Capital expenditure for resilience measures to ensure business continuity due to extreme weather conditions such as floods and heatwaves need to be considered as best practice, according to the Environment Agency’s ‘Climate Change Impacts and Adaptation’ report.
Chair of the Environment Agency, Emma Howard Boyd, said it was worrying that few FTSE boards are disclosing the strategic risks to their shareholders brought by the physical impacts of climate change.
“The UK18 projections are further evidence that we will see more extreme weather in the future – we need to prepare and adapt now, climate change impacts are already being felt with the record books being re-written,” said Boyd.
“It is not too late to act. Working together – governments, business, and communities – we can mitigate the impacts of climate change and successfully adapt to a different future.
“The Environment Agency cannot wall up the country, but we will be at the forefront – protecting communities, building resilience, and responding to incidents.”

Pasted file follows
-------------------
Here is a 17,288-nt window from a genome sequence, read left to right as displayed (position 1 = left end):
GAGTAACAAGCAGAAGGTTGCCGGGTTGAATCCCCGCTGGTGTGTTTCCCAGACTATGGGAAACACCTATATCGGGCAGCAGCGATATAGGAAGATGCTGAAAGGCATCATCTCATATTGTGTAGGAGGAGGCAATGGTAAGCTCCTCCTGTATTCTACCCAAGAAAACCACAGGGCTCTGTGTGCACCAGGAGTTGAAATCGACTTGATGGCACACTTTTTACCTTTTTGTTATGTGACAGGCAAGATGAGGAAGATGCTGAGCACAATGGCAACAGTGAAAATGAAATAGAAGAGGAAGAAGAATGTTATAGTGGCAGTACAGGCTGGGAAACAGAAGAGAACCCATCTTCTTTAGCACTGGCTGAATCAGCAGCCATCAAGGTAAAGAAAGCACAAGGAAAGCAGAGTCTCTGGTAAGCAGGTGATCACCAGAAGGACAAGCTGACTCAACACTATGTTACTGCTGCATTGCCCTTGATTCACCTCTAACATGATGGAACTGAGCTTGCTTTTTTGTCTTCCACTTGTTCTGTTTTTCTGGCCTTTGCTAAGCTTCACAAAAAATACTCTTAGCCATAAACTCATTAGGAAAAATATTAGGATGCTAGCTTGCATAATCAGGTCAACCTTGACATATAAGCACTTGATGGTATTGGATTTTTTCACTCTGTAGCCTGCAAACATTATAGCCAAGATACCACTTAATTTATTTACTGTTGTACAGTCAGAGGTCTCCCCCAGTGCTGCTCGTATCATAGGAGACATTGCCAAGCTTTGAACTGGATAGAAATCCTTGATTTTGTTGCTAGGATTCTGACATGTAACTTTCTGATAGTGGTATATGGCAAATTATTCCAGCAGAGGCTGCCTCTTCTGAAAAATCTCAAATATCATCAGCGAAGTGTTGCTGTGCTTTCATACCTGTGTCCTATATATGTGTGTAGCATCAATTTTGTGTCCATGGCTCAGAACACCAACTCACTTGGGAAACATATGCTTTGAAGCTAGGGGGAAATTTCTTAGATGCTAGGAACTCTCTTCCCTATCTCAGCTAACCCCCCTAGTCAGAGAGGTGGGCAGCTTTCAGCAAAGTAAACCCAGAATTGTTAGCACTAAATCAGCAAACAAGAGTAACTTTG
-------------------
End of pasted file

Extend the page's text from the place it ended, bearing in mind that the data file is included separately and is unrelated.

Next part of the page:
Rising temperatures and the impact on infrastructure, along with the security measures needed in place to cope with the demands of climate change, are a real threat.
UKCP19 projections, developed in conjuncture with the Environment Agency, show summer temperatures could be up to 5.4C hotter by 2070 depending on global emissions of greenhouse gases over the coming decades, along with sea levels rising by up to 1.15 metres in London by 2100.
Climate change and immediate risks to national security have long been accepted, with Governments world-wide boosting security measures in readiness of rising sea levels, increase in natural disasters and an increase in infectious disease and terrorism as a direct cause.